You shouldn't really fortify unless it has a really really low chance of detection, or unless you've already been detected. Also another hacking tip that I figured out only like 80% into the game that may or may not be applicable to that particular terminal - You can hack the red persons terminal and it gives you all of the bonuses that you would've gotten if you hacked all of the storage terminals, and it automatically makes the hack successful.
@stoydell: Yeah, i believe adding the defenses to the blue nodes increases the "trace time" and you can only add the defense to any node as long as the trace (red line) hasn't passed that node yet. This is where Fortify comes in handy because you can hack one node while setting up your defenses on the other nodes at the same time.
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I think the whole pnumbra series would be great as well. They're pretty short (i think) and even if they did all three of the games I think the length would be about the same as the DP endurance run.
The things that you could pull off in diablo 2 just wouldn't be quick and accurate enough for a dualstick set up. You need really really fast mouse movements to teleport efficiently and avoid dieing when you teleport into a crowd of enemies. Sometimes as soon you teleport you want to cast a quick spell like meteor or holy hammers and quickly get out of that area, all while keeping tabs on your hp ready to pop a potion. If diablo 3 is not as quick as diablo 2 than it could possibly be pulled off, however a lot of the appeal of the game would be lost for me.
They are making it easier to get into. If you've played dota you should know that having stat-tracking and match making based on your performance is infinity times better than DotA 1 already was, and that's just one of the things they're adding to make it more accessible.
@Jokers_Wild said:@Galiant: Stripping away mechanics (especially popular ones) isn't necessarily an improvement.
League of Legends was more fun to play for me than the original DotA (which I never really got into) because they changed just enough for it to become much easier to get into and therefore more enjoyable to me. I was hoping DOTA2 would similarly change enough to make it more accessible to a broader audience, rather than going the route they seem to have taken of catering to the people that say things like "we don't want new players to play our game". I literally got such a comment in a forum thread just a moment ago for stating that I didn't like the "denial" mechanic.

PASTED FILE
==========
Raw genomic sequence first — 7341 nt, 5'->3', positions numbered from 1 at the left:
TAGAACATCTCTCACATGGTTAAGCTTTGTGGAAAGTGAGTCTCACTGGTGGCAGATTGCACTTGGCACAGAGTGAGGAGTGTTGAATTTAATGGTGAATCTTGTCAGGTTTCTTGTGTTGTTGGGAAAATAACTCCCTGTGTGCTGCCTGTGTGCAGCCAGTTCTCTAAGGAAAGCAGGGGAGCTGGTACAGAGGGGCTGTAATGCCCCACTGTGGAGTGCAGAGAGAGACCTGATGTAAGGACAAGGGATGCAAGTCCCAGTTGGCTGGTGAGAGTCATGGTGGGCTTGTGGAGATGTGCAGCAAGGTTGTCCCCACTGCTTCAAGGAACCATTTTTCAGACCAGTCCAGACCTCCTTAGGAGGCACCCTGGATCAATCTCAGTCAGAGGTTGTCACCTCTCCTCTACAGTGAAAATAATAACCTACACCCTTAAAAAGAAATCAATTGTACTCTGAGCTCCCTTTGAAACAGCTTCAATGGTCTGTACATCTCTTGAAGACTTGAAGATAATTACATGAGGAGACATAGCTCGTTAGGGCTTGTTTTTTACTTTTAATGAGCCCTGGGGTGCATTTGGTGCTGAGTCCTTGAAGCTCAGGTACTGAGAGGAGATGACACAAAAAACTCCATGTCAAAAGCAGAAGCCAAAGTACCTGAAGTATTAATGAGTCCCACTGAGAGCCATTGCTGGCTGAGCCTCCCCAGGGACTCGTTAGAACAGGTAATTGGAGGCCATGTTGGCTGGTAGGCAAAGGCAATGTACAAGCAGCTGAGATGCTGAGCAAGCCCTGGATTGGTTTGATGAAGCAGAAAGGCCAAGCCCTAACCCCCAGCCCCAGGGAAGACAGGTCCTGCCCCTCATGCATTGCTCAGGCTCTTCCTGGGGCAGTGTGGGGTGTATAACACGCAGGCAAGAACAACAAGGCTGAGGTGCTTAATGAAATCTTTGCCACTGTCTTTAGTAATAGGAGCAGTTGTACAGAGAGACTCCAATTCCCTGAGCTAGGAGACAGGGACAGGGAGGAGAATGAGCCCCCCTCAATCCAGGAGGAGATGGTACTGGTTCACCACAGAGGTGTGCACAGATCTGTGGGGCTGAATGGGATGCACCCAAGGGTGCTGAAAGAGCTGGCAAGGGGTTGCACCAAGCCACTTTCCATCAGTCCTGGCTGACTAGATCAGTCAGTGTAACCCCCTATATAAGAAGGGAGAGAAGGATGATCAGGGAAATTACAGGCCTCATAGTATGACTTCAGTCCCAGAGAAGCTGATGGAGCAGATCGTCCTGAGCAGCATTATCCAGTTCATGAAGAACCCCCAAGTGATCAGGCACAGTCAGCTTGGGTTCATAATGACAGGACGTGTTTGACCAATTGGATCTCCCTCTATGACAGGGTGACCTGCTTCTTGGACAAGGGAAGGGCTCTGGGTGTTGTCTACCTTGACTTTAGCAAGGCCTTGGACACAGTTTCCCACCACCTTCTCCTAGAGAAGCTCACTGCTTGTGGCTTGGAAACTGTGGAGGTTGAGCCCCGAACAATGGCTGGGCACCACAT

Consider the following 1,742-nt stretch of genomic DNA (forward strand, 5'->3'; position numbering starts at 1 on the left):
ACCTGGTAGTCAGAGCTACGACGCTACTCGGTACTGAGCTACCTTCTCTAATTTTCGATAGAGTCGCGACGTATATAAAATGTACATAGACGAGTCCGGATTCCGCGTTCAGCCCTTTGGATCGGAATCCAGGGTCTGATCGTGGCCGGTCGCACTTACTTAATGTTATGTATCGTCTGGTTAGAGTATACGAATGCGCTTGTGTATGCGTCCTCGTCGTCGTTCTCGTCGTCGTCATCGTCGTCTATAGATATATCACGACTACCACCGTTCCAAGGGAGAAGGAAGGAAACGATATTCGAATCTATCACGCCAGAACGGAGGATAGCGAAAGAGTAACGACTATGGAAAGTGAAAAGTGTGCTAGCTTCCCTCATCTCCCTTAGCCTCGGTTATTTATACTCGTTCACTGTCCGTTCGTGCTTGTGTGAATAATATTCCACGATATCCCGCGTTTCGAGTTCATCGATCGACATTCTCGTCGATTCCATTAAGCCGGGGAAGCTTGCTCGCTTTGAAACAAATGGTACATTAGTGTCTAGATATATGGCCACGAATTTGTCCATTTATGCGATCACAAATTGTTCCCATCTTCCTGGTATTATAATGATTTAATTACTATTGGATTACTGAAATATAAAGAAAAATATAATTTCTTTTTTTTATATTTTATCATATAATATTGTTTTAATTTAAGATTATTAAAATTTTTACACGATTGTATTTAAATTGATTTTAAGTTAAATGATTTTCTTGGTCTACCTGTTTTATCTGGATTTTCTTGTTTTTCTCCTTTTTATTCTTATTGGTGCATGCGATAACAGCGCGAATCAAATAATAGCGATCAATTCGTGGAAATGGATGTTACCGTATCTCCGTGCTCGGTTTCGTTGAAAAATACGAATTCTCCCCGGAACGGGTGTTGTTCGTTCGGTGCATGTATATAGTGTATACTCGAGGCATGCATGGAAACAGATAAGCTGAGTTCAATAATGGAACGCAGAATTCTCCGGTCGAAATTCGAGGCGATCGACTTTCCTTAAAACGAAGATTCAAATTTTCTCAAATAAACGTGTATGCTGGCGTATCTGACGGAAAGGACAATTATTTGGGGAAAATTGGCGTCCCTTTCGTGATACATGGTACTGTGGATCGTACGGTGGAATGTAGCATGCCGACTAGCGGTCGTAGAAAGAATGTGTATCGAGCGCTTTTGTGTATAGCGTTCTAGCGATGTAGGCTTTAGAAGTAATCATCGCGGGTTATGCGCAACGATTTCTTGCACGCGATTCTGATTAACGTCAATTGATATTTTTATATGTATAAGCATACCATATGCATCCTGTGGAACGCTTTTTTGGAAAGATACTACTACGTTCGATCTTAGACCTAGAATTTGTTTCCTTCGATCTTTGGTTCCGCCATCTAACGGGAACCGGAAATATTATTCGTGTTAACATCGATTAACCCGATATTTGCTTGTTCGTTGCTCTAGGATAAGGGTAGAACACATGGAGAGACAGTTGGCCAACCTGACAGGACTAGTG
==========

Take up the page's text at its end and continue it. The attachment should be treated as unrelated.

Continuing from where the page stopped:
That said, we haven't seen everything, and maybe the rest of DOTA2 has modes or rankings or whatever that fixes my issues. I'm really looking forward to seeing what Valve will do with DOTA2.
There's a Q&A posted on the dota 2 website that answers some of the questions about how valve is going to make the game easier for people to get into. Match making, bot play.... Hell I'll even post some quotes here:
Q: Can I still play with my friends from America even though I am European? (by Adam Mosley)
A: Yes, a lot of people have friends in different regions and we want to allow them to easily interact. One of the things that makes DotA special is how big the community is, so we will do our best to make it easy to connect and communicate with one another.
Q: How are you going to handle delay and lag between players? (by Alex)
A: This is something we are putting a lot of time and resources into. Minimizing delay to servers, along with optimizing networking code, is very important to being able to enjoy DotA on both a casual and competitive level. We’re expanding the Steam infrastructure around the world so the matchmaking service for DotA 2 is able to provide the lowest possible ping wherever you are playing. There will also be some uniquely located servers that are optimized regionally for handling longer distance matches.
Q: Will there be anything like the AI maps in DotA or a “training mode” with difficulty levels? (by L.Pham)
A: Yes there will be bot support if you just want to play by yourself, or you can create a party of friends and fill the rest of the slots with bots. There are a variety of different settings you can use in order to configure the bots, ranging from selectable difficulty levels to specific behaviors that you want to practice against. For example, if you want to practice your lane control, you could configure the bots to be stronger at denying, last hitting, and harassing. We’ll also have some specially crafted challenge scenarios, similar to things like Pudge Wars, which I’ll elaborate on in the future
And also bonus Gabe Newell DotA stats:
Q: Are you going to do anything to make it easier for new players to get into the game and feel welcome? (by Arvin)
A: Some of what makes it hard, in current DotA, stems from the lack of services around the game that can help foster a better relationship between players and that it’s hard for players to be matched up with equally skilled allies and opponents. Things like tutorials, matchmaking, AI bots, identity, coaching, and community contribution will go a long way to making it easier for new players to fit in.
From and interview on PCgamer.
“I’ve played Dota 2 for about 800 hours. The cool thing about Dota 2 is that it’s probably the game that we’ve made that we’re most obsessed with playing. As a games developer, you tend to get pretty tired of the thing that you’re developing, because you had to experience all the flaws and the difficulties all along. You sort of reach the point where you’re like ‘Let’s just be done with this.’ Dota 2? Every day, after we’re done working on the game, everyone goes home and plays it till 2 or 3 in the morning.”